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Surveys have found that attending college can be a particularly challenging experience for many young adults, leading to the emergence of mental health symptoms. Not only do college students need to manage the stress of classes and homework, but many are also balancing jobs, sports and extracurricular activities. In addition, most college students are also living away from home and their familiar support systems for the first time in their lives. 

The past year has proved particularly difficult for students as factors such as the COVID-19 pandemic and political unrest have compounded mental health issues. A recent study from Boston University found that loneliness, depression and anxiety are peaking among college students. The study screened more than 33,000 students across the country and found that about half tested positive for anxiety and/or depression. About 83 percent said their mental health had negatively impacted their academic performance. 

It is important to talk to a mental health professional about psychological and physical symptoms that might be pointing to a mental health disorder. In some cases, treatments like medication and therapy may be needed. However, there are also some lifestyle changes and practical steps students can take to better support their mental health and wellbeing. Here are 10 important mental health tips for college students. 

    1. Take care of your body. Make sure you are exercising, eating nutritious meals and getting plenty of sleep. 
  • Practice self compassion. It is easy to criticize and be hard on yourself, but practicing self compassion can help you find more acceptance for a situation and reduce stress. 
    1. Journal. Keeping a written or video journal is a great form of self-care. Expressing your thoughts and feelings on a regular basis can prevent them from building up and overwhelming you.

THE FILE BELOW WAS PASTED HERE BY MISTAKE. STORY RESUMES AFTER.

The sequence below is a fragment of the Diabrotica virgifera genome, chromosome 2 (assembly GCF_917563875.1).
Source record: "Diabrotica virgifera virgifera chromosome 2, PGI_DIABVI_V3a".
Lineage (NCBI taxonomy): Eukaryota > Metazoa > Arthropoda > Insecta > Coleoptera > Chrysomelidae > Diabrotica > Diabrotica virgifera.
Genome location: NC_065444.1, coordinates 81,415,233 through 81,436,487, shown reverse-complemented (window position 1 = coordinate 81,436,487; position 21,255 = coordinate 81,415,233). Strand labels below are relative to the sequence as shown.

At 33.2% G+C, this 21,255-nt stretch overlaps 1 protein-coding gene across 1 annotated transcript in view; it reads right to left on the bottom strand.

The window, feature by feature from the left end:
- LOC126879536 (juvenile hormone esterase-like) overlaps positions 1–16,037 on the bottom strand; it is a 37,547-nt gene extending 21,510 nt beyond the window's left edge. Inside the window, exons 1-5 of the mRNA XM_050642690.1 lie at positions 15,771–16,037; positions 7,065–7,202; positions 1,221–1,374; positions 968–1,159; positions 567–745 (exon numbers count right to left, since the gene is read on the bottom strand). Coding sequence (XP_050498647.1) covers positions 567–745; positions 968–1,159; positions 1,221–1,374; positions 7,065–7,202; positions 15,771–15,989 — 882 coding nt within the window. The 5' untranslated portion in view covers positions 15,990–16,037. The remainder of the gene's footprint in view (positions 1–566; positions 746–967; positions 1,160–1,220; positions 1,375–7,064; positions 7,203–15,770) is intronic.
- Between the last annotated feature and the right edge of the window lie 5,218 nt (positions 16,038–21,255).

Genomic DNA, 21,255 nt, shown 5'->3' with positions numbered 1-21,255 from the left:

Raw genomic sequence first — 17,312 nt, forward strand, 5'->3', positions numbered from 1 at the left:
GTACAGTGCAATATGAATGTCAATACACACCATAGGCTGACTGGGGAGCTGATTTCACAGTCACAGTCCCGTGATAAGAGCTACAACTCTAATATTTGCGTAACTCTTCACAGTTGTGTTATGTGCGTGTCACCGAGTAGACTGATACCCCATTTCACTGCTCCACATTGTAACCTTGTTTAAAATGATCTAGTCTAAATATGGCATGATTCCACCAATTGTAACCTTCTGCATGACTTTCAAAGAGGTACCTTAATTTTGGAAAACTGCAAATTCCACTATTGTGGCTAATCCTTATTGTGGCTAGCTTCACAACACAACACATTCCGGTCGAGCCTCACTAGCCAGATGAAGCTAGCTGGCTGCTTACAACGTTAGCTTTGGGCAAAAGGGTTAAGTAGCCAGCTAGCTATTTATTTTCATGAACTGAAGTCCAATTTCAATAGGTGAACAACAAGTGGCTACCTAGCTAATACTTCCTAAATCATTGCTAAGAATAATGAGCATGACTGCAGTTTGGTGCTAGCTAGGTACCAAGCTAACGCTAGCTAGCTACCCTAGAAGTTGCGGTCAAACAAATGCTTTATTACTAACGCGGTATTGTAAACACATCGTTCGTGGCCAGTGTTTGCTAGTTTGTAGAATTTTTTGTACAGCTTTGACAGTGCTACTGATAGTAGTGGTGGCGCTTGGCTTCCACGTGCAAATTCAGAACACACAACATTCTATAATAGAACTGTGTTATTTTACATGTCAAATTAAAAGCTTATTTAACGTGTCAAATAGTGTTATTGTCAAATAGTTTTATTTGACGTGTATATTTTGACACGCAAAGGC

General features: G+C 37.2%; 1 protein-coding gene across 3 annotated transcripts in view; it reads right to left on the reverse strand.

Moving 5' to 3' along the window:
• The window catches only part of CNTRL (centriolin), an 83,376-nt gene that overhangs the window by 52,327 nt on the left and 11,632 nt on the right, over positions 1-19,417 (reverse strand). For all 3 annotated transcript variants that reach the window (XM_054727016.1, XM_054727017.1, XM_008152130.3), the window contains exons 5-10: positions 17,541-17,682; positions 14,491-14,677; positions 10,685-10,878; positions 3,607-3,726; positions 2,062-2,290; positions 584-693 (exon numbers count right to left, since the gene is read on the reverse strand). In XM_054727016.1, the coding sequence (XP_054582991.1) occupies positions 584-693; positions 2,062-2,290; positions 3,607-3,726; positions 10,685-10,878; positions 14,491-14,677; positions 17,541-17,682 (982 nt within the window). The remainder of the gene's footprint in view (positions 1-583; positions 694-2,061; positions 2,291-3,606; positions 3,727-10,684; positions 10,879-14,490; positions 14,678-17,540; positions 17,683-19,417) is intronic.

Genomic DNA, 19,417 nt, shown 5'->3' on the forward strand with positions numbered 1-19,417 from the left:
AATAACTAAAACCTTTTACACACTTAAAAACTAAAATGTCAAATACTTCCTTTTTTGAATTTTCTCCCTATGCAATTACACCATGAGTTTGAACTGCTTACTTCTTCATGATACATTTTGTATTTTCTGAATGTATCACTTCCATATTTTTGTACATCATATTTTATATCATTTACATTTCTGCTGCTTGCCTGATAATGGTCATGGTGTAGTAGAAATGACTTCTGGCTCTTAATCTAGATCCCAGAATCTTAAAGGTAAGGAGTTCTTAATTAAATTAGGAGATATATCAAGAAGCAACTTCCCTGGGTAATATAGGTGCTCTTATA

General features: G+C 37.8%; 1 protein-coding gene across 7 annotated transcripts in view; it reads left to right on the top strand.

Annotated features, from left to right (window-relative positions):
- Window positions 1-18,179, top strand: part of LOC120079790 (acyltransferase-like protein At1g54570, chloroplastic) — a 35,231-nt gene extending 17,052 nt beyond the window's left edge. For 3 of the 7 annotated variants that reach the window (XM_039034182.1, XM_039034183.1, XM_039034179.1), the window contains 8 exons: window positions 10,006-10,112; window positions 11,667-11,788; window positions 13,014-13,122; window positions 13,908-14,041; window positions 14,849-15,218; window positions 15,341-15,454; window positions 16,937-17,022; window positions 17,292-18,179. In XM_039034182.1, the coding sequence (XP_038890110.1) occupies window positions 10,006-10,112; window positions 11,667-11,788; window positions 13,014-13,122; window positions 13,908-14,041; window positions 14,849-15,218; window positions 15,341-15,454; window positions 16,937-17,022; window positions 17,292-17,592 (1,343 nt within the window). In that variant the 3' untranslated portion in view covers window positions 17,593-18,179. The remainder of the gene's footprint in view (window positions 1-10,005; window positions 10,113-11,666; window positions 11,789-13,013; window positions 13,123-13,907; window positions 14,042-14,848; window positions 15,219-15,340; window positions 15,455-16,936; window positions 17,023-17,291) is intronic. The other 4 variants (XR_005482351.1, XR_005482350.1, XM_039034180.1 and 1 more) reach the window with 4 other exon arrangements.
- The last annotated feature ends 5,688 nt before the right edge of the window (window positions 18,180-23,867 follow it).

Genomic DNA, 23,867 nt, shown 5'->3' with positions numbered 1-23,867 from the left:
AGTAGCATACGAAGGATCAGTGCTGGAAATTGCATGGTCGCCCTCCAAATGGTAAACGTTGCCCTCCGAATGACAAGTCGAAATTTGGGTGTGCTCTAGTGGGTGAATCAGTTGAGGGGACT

• Try a mindfulness practice. Mindfulness and meditation have been shown to reduce stress, improve focus and support a sense of peace and wellbeing. 
    1. Get Creative. Creativity can unlock different areas of the brain and get us in touch with our hearts. Try creating something small—like a sketch or poem—and work your way up from there. 
  • Establish a support system. It is difficult to maintain mental health on your own. By surrounding yourself with supportive peers, you will be investing in your long term health and happiness. 
    1. Reduce screen time. Try taking a day off from social media, television and your computer. This can allow your nervous system to take a break from processing information and gives your eyes a rest as well. 
  • Volunteer. Sometimes giving to others and spending time with those less fortunate can provide a fresh perspective and sense of gratitude. 
  • Set boundaries. Healthy boundaries are essential for mental health. Take time to identify and state what you are a “yes” or “no” to—whether that is a person, a situation or a thought pattern. 
  • Ask for help. Asking for help is not easy and takes courage and a commitment to your own health. No one is an island, and trying to power through a difficult situation on your own may lead to burnout. 

VentSpace is a free app where you can anonymously share your thoughts, feelings and struggles with other users and get supportive feedback. No filters. No judgement. No names.